The gateway described above is implemented in a chassis in some embodiments. This chassis can implement multiple and different integrated functionalities. In some embodiments, an access gateway, a packet data serving node (PDSN), a foreign agent (FA), or a home agent (HA) can be implemented on a chassis. Other types of functionalities can also be implemented on a chassis in other embodiments are a Gateway General packet radio service Support Node (GGSN), a serving GPRS support node (SGSN), a packet data inter-working function (PDIF), an access service network gateway (ASNGW), a base station, a access network, a User Plane Entity (UPE), an IP Gateway, an access gateway, a session initiation protocol (SIP) server, a proxy-call session control function (P-CSCF), and an interrogating-call session control function (I-CSCF). In certain embodiments, one or more of the above-mentioned other types of functionalities are integrated together or provided by the same functionality. For example, an access network can be integrated with a PDSN. A chassis can include a PDSN, a FA, a HA, a GGSN, a PDIF, an ASNGW, a UPE, an IP Gateway, an access gateway, or any other applicable access interface device. The gateway can also support sessions originated from a Femto base station, which would connect to the gateway using a broadband network. A person or corporation may use a Femto base station in a home or business to support one or more mobile nodes. The gateway can provide trigger based traffic management during a handoff from a Femto base station to a macro base station, while maintain traffic management for the mobile node. In certain embodiments, a chassis is provided by Starent Networks, Corp. of Tewksbury, Mass. in a ST16 or a ST40 multimedia platform.
The chassis can include slots for loading application cards and line cards. A midplane can be used in the chassis to provide intra-chassis communications, power connections, and transport paths between the various installed cards. The midplane can include buses such as a switch fabric, a control bus, a system management bus, a redundancy bus, and a time division multiplex (TDM) bus. The switch fabric is an IP-based transport path for user data throughout the chassis implemented by establishing inter-card communications between application cards and line cards. The control bus interconnects the control and management processors within the chassis. The chassis management bus provides management of system functions such as supplying power, monitoring temperatures, board status, data path errors, card resets, and other failover features. The redundancy bus provides transportation of user data and redundancy links in the event of hardware failures. The TDM bus provides support for voice services on the system.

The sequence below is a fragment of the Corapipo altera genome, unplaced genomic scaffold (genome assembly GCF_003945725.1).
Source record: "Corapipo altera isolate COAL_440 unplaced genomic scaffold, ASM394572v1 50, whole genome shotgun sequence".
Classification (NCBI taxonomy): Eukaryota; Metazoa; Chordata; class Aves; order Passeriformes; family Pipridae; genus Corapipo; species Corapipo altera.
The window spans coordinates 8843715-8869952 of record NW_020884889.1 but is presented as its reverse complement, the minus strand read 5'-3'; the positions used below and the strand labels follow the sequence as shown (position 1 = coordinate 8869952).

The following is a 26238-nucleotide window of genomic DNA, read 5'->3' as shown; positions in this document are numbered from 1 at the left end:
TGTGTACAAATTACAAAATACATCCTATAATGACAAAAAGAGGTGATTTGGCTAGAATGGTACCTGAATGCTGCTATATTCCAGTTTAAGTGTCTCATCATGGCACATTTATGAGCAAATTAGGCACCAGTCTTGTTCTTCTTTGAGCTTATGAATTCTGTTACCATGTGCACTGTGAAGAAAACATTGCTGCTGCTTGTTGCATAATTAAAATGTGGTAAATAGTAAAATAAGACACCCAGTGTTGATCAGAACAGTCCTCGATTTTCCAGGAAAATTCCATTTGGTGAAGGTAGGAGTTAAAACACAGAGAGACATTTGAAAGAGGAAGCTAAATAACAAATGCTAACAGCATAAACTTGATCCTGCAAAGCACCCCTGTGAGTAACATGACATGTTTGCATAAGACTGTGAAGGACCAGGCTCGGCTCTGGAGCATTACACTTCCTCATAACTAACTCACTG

The chassis supports at least two types of application cards: a switch processor card and a packet accelerator card. The switch processor card serves as a controller of the chassis and is responsible for such things as initializing the chassis and loading software configurations onto other cards in the chassis. The packet accelerator card provides packet processing and forwarding capabilities. Each packet accelerator card is capable of supporting multiple contexts. Hardware engines can be deployed with the card to support parallel distributed processing for compression, classification traffic scheduling, forwarding, packet filtering, and statistics compilations.
The packet accelerator card performs packet-processing operations through the use of control processors and a network processing unit (NPU). The network processing unit determines packet processing requirements; receives and transmits user data frames to/from various physical interfaces; makes IP forwarding decisions; implements packet filtering, flow insertion, deletion, and modification; performs traffic management and traffic engineering; modifies/adds/strips packet headers; and manages line card ports and internal packet transportation. The control processors, also located on the packet accelerator card, provide packet-based user service processing. The line cards when loaded in the chassis provide input/output connectivity and can also provide redundancy connections as well.
In some embodiments, a ST40 embodiment of the chassis can support a system management card (SMC) and a packet services card (PSC). The system management card is a system control and management card for managing and controlling other cards in the chassis. The packet services card is a high-speed processing card that provides mutli-threaded point-to-point, packet data processing, and context processing capabilities, among other things.
The operating system software can be based on a Linux software kernel and run specific applications in the chassis such as monitoring tasks and providing protocol stacks. The software allows chassis resources to be allocated separately for control and data paths. For example, certain packet accelerator cards can be dedicated to performing routing or security control functions, while other packet accelerator cards are dedicated to processing user session traffic. As network requirements change, hardware resources can be dynamically deployed to meet the requirements in some embodiments. The system can be virtualized to support multiple logical instances of services, such as technology functions (e.g., a PDSN, ASNGW, PDIF, HA, GGSN, or IPSG).